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9 A Way Forward
Pages 265-270

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From page 265...
... Senate Committee on Appropriations' 2009 demand for a comprehensive, long-term plan for the Wild Horse and Burro Program: to balance removals ­ with adoptions and to achieve appropriate management levels (AMLs)
From page 266...
... Improving Population Estimates and Informing Management Actions with Science Consistently conducted surveys of horse and burro populations that use scientifically sound methods of population estimation would substantially increase the credibility of the numbers reported by the Wild Horse and Burro Program. Improving the methods of horse and burro surveys was also called for by the National Research Council Committee on Wild and Free-Roaming Horses and Burros in its 1980 and 1982 reports.
From page 267...
... However, there is substantial evidence in wild ungulate populations that self-limitation will involve shortages of forage and water for the population, which will increase the number of animals that are in poor body condition and dying, either directly from lack of food and w ­ ater or indirectly from increased vulnerability to disease. Although increased mortality would reduce population growth rates, it is unclear how much the growth rate would be lowered and what effect this strategy would have on the health of the rangeland and on the welfare of other animals on the range.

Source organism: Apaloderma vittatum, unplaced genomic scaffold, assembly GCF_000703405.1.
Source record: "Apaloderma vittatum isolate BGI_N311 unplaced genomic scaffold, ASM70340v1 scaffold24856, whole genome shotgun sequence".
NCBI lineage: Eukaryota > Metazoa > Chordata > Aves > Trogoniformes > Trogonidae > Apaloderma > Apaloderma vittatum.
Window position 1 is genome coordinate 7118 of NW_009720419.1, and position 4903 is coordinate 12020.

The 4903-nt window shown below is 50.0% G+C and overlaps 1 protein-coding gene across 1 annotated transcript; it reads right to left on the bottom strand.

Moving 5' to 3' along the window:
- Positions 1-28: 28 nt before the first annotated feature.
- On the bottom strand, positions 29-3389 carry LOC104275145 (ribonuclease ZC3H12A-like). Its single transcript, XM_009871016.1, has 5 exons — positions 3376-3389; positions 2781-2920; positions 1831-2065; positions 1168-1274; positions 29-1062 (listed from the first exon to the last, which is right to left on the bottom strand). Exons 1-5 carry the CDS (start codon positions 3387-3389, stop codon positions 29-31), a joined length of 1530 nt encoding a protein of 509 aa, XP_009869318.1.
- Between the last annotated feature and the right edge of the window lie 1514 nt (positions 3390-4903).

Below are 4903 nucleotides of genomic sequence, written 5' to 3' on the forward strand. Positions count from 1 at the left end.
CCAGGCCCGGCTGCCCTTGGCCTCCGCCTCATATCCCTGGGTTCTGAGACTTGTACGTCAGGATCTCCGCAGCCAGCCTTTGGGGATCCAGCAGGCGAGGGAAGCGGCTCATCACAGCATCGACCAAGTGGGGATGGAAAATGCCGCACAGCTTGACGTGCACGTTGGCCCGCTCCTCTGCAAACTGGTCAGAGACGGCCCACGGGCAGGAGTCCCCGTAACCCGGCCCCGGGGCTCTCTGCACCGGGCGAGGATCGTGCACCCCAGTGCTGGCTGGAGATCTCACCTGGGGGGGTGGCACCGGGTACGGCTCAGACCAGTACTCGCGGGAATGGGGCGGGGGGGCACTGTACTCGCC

From page 268...
... Skepticism of BLM's credibility applied to all aspects of the program, including population estimates and population growth rates, genetic health of the animals, consequences of population-control strategies, AML establishment, and public-land allocation to free-ranging horses and burros. The committee acknowledges that science cannot transform how BLM is perceived by all members of the public.
From page 269...
... Although more frequent gathers would be required to achieve similar results on large HMAs in the western United States, any application of contraceptives or chemical vasectomies to a large percentage of horses in a gather would reduce the growth rate and thus the number of horses that BLM would have to remove to meet management goals. The committee recognizes that the multipronged approach of science-based tools that it is proposing would require substantial financial resources from BLM in the short term.
From page 270...
... By supporting such a team, BLM would be able to generate the scientific data needed to inform, explain, and defend management decisions. Furthermore, as recommended strongly by the National Research Council Committee on Wild and Free-Roaming Horses and Burros in its 1980 and 1982 reports and by the author­ng committee of this report, using social science to proactively identify issues that i may cause tension with parties interested in horses, burros, and the multiple uses of public lands could help BLM to address some of the criticisms expressed to the committee by members of the public.

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